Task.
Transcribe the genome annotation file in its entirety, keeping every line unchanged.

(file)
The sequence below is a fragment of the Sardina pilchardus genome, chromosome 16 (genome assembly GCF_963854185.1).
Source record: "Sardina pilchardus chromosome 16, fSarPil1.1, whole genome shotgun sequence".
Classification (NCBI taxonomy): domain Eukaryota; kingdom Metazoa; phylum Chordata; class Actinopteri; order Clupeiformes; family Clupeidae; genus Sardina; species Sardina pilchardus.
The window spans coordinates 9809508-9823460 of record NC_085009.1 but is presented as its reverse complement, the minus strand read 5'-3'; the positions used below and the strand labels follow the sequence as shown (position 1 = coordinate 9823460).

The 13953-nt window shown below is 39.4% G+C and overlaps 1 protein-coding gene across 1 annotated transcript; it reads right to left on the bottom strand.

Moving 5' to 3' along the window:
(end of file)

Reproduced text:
The sequence below is a fragment of the Sardina pilchardus genome, chromosome 16 (genome assembly GCF_963854185.1).
Source record: "Sardina pilchardus chromosome 16, fSarPil1.1, whole genome shotgun sequence".
Classification (NCBI taxonomy): domain Eukaryota; kingdom Metazoa; phylum Chordata; class Actinopteri; order Clupeiformes; family Clupeidae; genus Sardina; species Sardina pilchardus.
The window spans coordinates 9809508-9823460 of record NC_085009.1 but is presented as its reverse complement, the minus strand read 5'-3'; the positions used below and the strand labels follow the sequence as shown (position 1 = coordinate 9823460).

The 13953-nt window shown below is 39.4% G+C and overlaps 1 protein-coding gene across 1 annotated transcript; it reads right to left on the bottom strand.

Moving 5' to 3' along the window: